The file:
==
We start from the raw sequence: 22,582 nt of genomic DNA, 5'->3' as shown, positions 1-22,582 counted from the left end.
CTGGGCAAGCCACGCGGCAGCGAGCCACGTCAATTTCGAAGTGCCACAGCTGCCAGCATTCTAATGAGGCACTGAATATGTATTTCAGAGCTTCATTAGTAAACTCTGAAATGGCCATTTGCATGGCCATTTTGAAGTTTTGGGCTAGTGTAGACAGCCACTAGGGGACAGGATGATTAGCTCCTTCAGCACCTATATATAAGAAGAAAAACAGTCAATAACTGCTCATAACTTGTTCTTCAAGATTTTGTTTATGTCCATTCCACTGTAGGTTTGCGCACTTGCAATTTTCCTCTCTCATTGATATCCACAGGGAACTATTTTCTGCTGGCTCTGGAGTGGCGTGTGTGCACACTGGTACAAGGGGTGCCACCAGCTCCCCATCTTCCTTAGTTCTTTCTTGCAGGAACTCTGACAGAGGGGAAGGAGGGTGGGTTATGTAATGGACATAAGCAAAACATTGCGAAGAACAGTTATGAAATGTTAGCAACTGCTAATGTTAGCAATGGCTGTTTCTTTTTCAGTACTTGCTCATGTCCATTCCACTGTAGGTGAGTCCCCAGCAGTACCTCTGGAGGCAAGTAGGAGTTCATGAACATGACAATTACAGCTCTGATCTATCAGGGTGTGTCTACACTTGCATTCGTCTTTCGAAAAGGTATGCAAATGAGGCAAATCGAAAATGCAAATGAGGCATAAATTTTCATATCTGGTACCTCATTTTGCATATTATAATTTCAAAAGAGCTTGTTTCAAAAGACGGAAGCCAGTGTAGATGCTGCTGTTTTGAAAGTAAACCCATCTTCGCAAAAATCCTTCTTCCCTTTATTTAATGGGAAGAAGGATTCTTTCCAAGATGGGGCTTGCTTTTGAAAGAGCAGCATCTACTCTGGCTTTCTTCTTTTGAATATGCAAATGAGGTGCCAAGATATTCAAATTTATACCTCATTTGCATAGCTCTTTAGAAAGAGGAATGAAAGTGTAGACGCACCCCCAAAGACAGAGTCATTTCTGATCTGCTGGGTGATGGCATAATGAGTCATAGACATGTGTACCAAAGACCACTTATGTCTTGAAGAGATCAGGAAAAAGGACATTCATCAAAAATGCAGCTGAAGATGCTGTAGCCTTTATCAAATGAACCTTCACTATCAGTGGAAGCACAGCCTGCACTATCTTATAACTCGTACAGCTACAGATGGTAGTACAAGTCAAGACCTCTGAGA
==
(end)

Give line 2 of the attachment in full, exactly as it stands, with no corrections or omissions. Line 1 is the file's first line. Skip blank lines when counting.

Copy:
CTGGGCAAGCCACGCGGCAGCGAGCCACGTCAATTTCGAAGTGCCACAGCTGCCAGCATTCTAATGAGGCACTGAATATGTATTTCAGAGCTTCATTAGTAAACTCTGAAATGGCCATTTGCATGGCCATTTTGAAGTTTTGGGCTAGTGTAGACAGCCACTAGGGGACAGGATGATTAGCTCCTTCAGCACCTATATATAAGAAGAAAAACAGTCAATAACTGCTCATAACTTGTTCTTCAAGATTTTGTTTATGTCCATTCCACTGTAGGTTTGCGCACTTGCAATTTTCCTCTCTCATTGATATCCACAGGGAACTATTTTCTGCTGGCTCTGGAGTGGCGTGTGTGCACACTGGTACAAGGGGTGCCACCAGCTCCCCATCTTCCTTAGTTCTTTCTTGCAGGAACTCTGACAGAGGGGAAGGAGGGTGGGTTATGTAATGGACATAAGCAAAACATTGCGAAGAACAGTTATGAAATGTTAGCAACTGCTAATGTTAGCAATGGCTGTTTCTTTTTCAGTACTTGCTCATGTCCATTCCACTGTAGGTGAGTCCCCAGCAGTACCTCTGGAGGCAAGTAGGAGTTCATGAACATGACAATTACAGCTCTGATCTATCAGGGTGTGTCTACACTTGCATTCGTCTTTCGAAAAGGTATGCAAATGAGGCAAATCGAAAATGCAAATGAGGCATAAATTTTCATATCTGGTACCTCATTTTGCATATTATAATTTCAAAAGAGCTTGTTTCAAAAGACGGAAGCCAGTGTAGATGCTGCTGTTTTGAAAGTAAACCCATCTTCGCAAAAATCCTTCTTCCCTTTATTTAATGGGAAGAAGGATTCTTTCCAAGATGGGGCTTGCTTTTGAAAGAGCAGCATCTACTCTGGCTTTCTTCTTTTGAATATGCAAATGAGGTGCCAAGATATTCAAATTTATACCTCATTTGCATAGCTCTTTAGAAAGAGGAATGAAAGTGTAGACGCACCCCCAAAGACAGAGTCATTTCTGATCTGCTGGGTGATGGCATAATGAGTCATAGACATGTGTACCAAAGACCACTTATGTCTTGAAGAGATCAGGAAAAAGGACATTCATCAAAAATGCAGCTGAAGATGCTGTAGCCTTTATCAAATGAACCTTCACTATCAGTGGAAGCACAGCCTGCACTATCTTATAACTCGTACAGCTACAGATGGTAGTACAAGTCAAGACCTCTGAGA